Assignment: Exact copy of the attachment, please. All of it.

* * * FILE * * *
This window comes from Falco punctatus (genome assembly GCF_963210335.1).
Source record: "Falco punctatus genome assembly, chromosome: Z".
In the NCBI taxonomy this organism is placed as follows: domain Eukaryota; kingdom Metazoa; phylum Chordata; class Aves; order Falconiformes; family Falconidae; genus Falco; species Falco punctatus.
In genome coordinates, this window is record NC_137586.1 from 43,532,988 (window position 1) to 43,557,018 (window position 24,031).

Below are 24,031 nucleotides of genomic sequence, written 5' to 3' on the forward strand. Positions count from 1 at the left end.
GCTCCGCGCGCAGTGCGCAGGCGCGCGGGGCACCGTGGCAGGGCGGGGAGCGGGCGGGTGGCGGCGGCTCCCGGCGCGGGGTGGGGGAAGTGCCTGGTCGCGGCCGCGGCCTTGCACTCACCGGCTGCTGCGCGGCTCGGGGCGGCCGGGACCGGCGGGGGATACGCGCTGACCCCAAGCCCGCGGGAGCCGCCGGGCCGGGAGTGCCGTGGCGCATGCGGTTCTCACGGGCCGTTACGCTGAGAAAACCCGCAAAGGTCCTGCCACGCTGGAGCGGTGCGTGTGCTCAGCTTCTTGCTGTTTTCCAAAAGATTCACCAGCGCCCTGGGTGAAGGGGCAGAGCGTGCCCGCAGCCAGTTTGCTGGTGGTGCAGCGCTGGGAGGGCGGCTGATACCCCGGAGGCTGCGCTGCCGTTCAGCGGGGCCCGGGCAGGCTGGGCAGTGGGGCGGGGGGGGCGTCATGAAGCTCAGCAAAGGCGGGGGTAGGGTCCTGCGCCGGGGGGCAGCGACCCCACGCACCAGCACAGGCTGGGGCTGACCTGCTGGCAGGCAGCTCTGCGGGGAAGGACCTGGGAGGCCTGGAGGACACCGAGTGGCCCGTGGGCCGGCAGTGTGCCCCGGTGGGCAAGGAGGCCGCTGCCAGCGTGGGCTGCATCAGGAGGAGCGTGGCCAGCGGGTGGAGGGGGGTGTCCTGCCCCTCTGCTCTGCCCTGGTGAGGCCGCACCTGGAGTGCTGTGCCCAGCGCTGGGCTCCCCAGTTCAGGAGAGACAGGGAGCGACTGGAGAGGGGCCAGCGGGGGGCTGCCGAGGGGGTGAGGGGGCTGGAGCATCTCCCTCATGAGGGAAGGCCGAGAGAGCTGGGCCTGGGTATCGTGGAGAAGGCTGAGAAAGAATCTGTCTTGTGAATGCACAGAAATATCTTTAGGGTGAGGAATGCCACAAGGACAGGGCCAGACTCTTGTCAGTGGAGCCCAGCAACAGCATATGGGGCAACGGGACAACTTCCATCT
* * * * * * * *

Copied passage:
This window comes from Falco punctatus (genome assembly GCF_963210335.1).
Source record: "Falco punctatus genome assembly, chromosome: Z".
In the NCBI taxonomy this organism is placed as follows: domain Eukaryota; kingdom Metazoa; phylum Chordata; class Aves; order Falconiformes; family Falconidae; genus Falco; species Falco punctatus.
In genome coordinates, this window is record NC_137586.1 from 43,532,988 (window position 1) to 43,557,018 (window position 24,031).

Below are 24,031 nucleotides of genomic sequence, written 5' to 3' on the forward strand. Positions count from 1 at the left end.
GCTCCGCGCGCAGTGCGCAGGCGCGCGGGGCACCGTGGCAGGGCGGGGAGCGGGCGGGTGGCGGCGGCTCCCGGCGCGGGGTGGGGGAAGTGCCTGGTCGCGGCCGCGGCCTTGCACTCACCGGCTGCTGCGCGGCTCGGGGCGGCCGGGACCGGCGGGGGATACGCGCTGACCCCAAGCCCGCGGGAGCCGCCGGGCCGGGAGTGCCGTGGCGCATGCGGTTCTCACGGGCCGTTACGCTGAGAAAACCCGCAAAGGTCCTGCCACGCTGGAGCGGTGCGTGTGCTCAGCTTCTTGCTGTTTTCCAAAAGATTCACCAGCGCCCTGGGTGAAGGGGCAGAGCGTGCCCGCAGCCAGTTTGCTGGTGGTGCAGCGCTGGGAGGGCGGCTGATACCCCGGAGGCTGCGCTGCCGTTCAGCGGGGCCCGGGCAGGCTGGGCAGTGGGGCGGGGGGGGCGTCATGAAGCTCAGCAAAGGCGGGGGTAGGGTCCTGCGCCGGGGGGCAGCGACCCCACGCACCAGCACAGGCTGGGGCTGACCTGCTGGCAGGCAGCTCTGCGGGGAAGGACCTGGGAGGCCTGGAGGACACCGAGTGGCCCGTGGGCCGGCAGTGTGCCCCGGTGGGCAAGGAGGCCGCTGCCAGCGTGGGCTGCATCAGGAGGAGCGTGGCCAGCGGGTGGAGGGGGGTGTCCTGCCCCTCTGCTCTGCCCTGGTGAGGCCGCACCTGGAGTGCTGTGCCCAGCGCTGGGCTCCCCAGTTCAGGAGAGACAGGGAGCGACTGGAGAGGGGCCAGCGGGGGGCTGCCGAGGGGGTGAGGGGGCTGGAGCATCTCCCTCATGAGGGAAGGCCGAGAGAGCTGGGCCTGGGTATCGTGGAGAAGGCTGAGAAAGAATCTGTCTTGTGAATGCACAGAAATATCTTTAGGGTGAGGAATGCCACAAGGACAGGGCCAGACTCTTGTCAGTGGAGCCCAGCAACAGCATATGGGGCAACGGGACAACTTCCATCT